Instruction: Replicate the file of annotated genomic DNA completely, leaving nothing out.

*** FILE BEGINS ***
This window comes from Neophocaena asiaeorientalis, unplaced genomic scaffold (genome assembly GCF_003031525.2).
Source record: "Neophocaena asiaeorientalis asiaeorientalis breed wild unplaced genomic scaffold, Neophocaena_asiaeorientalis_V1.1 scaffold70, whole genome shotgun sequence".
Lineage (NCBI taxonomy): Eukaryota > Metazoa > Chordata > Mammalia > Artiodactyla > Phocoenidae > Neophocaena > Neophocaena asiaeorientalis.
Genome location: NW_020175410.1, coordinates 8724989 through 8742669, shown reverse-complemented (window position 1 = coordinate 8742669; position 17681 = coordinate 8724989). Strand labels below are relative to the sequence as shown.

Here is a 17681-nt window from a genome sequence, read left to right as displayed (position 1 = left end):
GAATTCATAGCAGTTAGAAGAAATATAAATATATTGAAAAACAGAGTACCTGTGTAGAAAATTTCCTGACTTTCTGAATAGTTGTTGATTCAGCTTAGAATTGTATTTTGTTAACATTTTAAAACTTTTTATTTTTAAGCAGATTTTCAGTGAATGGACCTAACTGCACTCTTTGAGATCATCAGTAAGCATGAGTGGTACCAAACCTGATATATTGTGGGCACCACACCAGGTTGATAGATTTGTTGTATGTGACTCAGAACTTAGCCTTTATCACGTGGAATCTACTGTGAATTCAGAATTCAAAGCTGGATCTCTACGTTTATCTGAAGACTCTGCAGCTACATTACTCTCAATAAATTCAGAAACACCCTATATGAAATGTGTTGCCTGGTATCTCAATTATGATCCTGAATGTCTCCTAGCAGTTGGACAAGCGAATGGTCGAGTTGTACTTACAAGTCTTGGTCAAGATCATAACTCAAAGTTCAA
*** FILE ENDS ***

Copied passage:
This window comes from Neophocaena asiaeorientalis, unplaced genomic scaffold (genome assembly GCF_003031525.2).
Source record: "Neophocaena asiaeorientalis asiaeorientalis breed wild unplaced genomic scaffold, Neophocaena_asiaeorientalis_V1.1 scaffold70, whole genome shotgun sequence".
Lineage (NCBI taxonomy): Eukaryota > Metazoa > Chordata > Mammalia > Artiodactyla > Phocoenidae > Neophocaena > Neophocaena asiaeorientalis.
Genome location: NW_020175410.1, coordinates 8724989 through 8742669, shown reverse-complemented (window position 1 = coordinate 8742669; position 17681 = coordinate 8724989). Strand labels below are relative to the sequence as shown.

Here is a 17681-nt window from a genome sequence, read left to right as displayed (position 1 = left end):
GAATTCATAGCAGTTAGAAGAAATATAAATATATTGAAAAACAGAGTACCTGTGTAGAAAATTTCCTGACTTTCTGAATAGTTGTTGATTCAGCTTAGAATTGTATTTTGTTAACATTTTAAAACTTTTTATTTTTAAGCAGATTTTCAGTGAATGGACCTAACTGCACTCTTTGAGATCATCAGTAAGCATGAGTGGTACCAAACCTGATATATTGTGGGCACCACACCAGGTTGATAGATTTGTTGTATGTGACTCAGAACTTAGCCTTTATCACGTGGAATCTACTGTGAATTCAGAATTCAAAGCTGGATCTCTACGTTTATCTGAAGACTCTGCAGCTACATTACTCTCAATAAATTCAGAAACACCCTATATGAAATGTGTTGCCTGGTATCTCAATTATGATCCTGAATGTCTCCTAGCAGTTGGACAAGCGAATGGTCGAGTTGTACTTACAAGTCTTGGTCAAGATCATAACTCAAAGTTCAA